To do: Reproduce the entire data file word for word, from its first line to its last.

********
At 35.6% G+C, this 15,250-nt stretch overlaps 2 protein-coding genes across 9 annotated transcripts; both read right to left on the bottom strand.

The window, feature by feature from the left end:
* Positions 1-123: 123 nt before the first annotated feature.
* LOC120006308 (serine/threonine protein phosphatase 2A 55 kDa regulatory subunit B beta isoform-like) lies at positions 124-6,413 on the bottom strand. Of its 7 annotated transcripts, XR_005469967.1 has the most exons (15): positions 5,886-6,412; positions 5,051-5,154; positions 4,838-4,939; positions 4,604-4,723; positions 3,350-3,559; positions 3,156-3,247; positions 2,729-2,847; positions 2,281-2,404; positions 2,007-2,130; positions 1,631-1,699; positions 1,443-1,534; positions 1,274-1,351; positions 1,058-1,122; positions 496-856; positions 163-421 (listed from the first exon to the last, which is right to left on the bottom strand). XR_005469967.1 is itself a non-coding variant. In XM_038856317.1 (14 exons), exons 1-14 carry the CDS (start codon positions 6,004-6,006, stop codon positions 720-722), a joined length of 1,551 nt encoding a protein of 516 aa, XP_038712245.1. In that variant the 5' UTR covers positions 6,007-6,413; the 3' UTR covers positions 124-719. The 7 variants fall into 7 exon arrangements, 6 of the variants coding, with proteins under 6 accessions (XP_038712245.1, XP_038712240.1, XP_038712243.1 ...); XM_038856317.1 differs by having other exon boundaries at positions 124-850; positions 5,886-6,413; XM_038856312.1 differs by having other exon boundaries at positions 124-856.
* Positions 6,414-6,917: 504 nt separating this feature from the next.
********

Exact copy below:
At 35.6% G+C, this 15,250-nt stretch overlaps 2 protein-coding genes across 9 annotated transcripts; both read right to left on the bottom strand.

The window, feature by feature from the left end:
* Positions 1-123: 123 nt before the first annotated feature.
* LOC120006308 (serine/threonine protein phosphatase 2A 55 kDa regulatory subunit B beta isoform-like) lies at positions 124-6,413 on the bottom strand. Of its 7 annotated transcripts, XR_005469967.1 has the most exons (15): positions 5,886-6,412; positions 5,051-5,154; positions 4,838-4,939; positions 4,604-4,723; positions 3,350-3,559; positions 3,156-3,247; positions 2,729-2,847; positions 2,281-2,404; positions 2,007-2,130; positions 1,631-1,699; positions 1,443-1,534; positions 1,274-1,351; positions 1,058-1,122; positions 496-856; positions 163-421 (listed from the first exon to the last, which is right to left on the bottom strand). XR_005469967.1 is itself a non-coding variant. In XM_038856317.1 (14 exons), exons 1-14 carry the CDS (start codon positions 6,004-6,006, stop codon positions 720-722), a joined length of 1,551 nt encoding a protein of 516 aa, XP_038712245.1. In that variant the 5' UTR covers positions 6,007-6,413; the 3' UTR covers positions 124-719. The 7 variants fall into 7 exon arrangements, 6 of the variants coding, with proteins under 6 accessions (XP_038712245.1, XP_038712240.1, XP_038712243.1 ...); XM_038856317.1 differs by having other exon boundaries at positions 124-850; positions 5,886-6,413; XM_038856312.1 differs by having other exon boundaries at positions 124-856.
* Positions 6,414-6,917: 504 nt separating this feature from the next.